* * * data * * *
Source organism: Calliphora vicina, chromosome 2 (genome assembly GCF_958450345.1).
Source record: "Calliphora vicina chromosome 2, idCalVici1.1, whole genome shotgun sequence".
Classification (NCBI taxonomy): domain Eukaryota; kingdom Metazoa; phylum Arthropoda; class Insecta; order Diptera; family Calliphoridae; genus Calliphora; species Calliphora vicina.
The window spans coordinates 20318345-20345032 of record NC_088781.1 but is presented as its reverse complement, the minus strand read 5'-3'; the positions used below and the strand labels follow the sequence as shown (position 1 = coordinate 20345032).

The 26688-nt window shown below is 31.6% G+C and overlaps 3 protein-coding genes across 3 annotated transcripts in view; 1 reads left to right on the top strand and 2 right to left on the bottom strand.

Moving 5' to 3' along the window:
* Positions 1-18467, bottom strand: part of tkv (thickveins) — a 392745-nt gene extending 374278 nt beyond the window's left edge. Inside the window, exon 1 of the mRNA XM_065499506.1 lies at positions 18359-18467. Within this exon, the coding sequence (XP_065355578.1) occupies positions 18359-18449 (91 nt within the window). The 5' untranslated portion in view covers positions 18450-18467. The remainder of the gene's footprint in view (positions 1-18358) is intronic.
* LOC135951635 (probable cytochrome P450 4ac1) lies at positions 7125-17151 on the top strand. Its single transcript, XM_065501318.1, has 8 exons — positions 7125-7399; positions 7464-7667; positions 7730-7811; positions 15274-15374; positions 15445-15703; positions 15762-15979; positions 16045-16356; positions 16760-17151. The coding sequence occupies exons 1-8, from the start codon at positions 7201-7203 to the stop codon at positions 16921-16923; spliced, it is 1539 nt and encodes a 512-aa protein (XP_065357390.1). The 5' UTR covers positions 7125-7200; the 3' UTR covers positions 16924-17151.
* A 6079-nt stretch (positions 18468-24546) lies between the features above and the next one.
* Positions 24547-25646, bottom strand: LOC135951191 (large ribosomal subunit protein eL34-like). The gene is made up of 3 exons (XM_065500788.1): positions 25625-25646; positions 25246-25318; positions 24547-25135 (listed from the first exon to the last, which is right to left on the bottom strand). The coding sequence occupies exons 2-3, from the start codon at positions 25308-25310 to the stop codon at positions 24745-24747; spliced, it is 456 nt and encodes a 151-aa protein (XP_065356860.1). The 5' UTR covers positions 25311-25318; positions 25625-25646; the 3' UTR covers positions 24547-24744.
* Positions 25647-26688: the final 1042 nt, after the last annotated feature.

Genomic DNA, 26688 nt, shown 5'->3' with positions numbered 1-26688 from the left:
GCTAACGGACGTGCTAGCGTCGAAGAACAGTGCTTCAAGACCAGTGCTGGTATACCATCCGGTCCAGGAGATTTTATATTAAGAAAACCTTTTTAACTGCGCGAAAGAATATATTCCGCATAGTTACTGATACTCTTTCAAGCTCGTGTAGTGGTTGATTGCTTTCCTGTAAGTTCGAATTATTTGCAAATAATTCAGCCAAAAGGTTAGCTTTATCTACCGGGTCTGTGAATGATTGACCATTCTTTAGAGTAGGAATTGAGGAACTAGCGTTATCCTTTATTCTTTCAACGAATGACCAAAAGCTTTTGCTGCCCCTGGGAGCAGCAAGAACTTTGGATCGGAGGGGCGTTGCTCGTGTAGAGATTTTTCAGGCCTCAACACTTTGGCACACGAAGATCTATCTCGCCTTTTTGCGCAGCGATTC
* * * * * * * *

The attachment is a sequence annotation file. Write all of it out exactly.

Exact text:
Source organism: Calliphora vicina, chromosome 2 (genome assembly GCF_958450345.1).
Source record: "Calliphora vicina chromosome 2, idCalVici1.1, whole genome shotgun sequence".
Classification (NCBI taxonomy): domain Eukaryota; kingdom Metazoa; phylum Arthropoda; class Insecta; order Diptera; family Calliphoridae; genus Calliphora; species Calliphora vicina.
The window spans coordinates 20318345-20345032 of record NC_088781.1 but is presented as its reverse complement, the minus strand read 5'-3'; the positions used below and the strand labels follow the sequence as shown (position 1 = coordinate 20345032).

The 26688-nt window shown below is 31.6% G+C and overlaps 3 protein-coding genes across 3 annotated transcripts in view; 1 reads left to right on the top strand and 2 right to left on the bottom strand.

Moving 5' to 3' along the window:
* Positions 1-18467, bottom strand: part of tkv (thickveins) — a 392745-nt gene extending 374278 nt beyond the window's left edge. Inside the window, exon 1 of the mRNA XM_065499506.1 lies at positions 18359-18467. Within this exon, the coding sequence (XP_065355578.1) occupies positions 18359-18449 (91 nt within the window). The 5' untranslated portion in view covers positions 18450-18467. The remainder of the gene's footprint in view (positions 1-18358) is intronic.
* LOC135951635 (probable cytochrome P450 4ac1) lies at positions 7125-17151 on the top strand. Its single transcript, XM_065501318.1, has 8 exons — positions 7125-7399; positions 7464-7667; positions 7730-7811; positions 15274-15374; positions 15445-15703; positions 15762-15979; positions 16045-16356; positions 16760-17151. The coding sequence occupies exons 1-8, from the start codon at positions 7201-7203 to the stop codon at positions 16921-16923; spliced, it is 1539 nt and encodes a 512-aa protein (XP_065357390.1). The 5' UTR covers positions 7125-7200; the 3' UTR covers positions 16924-17151.
* A 6079-nt stretch (positions 18468-24546) lies between the features above and the next one.
* Positions 24547-25646, bottom strand: LOC135951191 (large ribosomal subunit protein eL34-like). The gene is made up of 3 exons (XM_065500788.1): positions 25625-25646; positions 25246-25318; positions 24547-25135 (listed from the first exon to the last, which is right to left on the bottom strand). The coding sequence occupies exons 2-3, from the start codon at positions 25308-25310 to the stop codon at positions 24745-24747; spliced, it is 456 nt and encodes a 151-aa protein (XP_065356860.1). The 5' UTR covers positions 25311-25318; positions 25625-25646; the 3' UTR covers positions 24547-24744.
* Positions 25647-26688: the final 1042 nt, after the last annotated feature.

Genomic DNA, 26688 nt, shown 5'->3' with positions numbered 1-26688 from the left:
GCTAACGGACGTGCTAGCGTCGAAGAACAGTGCTTCAAGACCAGTGCTGGTATACCATCCGGTCCAGGAGATTTTATATTAAGAAAACCTTTTTAACTGCGCGAAAGAATATATTCCGCATAGTTACTGATACTCTTTCAAGCTCGTGTAGTGGTTGATTGCTTTCCTGTAAGTTCGAATTATTTGCAAATAATTCAGCCAAAAGGTTAGCTTTATCTACCGGGTCTGTGAATGATTGACCATTCTTTAGAGTAGGAATTGAGGAACTAGCGTTATCCTTTATTCTTTCAACGAATGACCAAAAGCTTTTGCTGCCCCTGGGAGCAGCAAGAACTTTGGATCGGAGGGGCGTTGCTCGTGTAGAGATTTTTCAGGCCTCAACACTTTGGCACACGAAGATCTATCTCGCCTTTTTGCGCAGCGATTC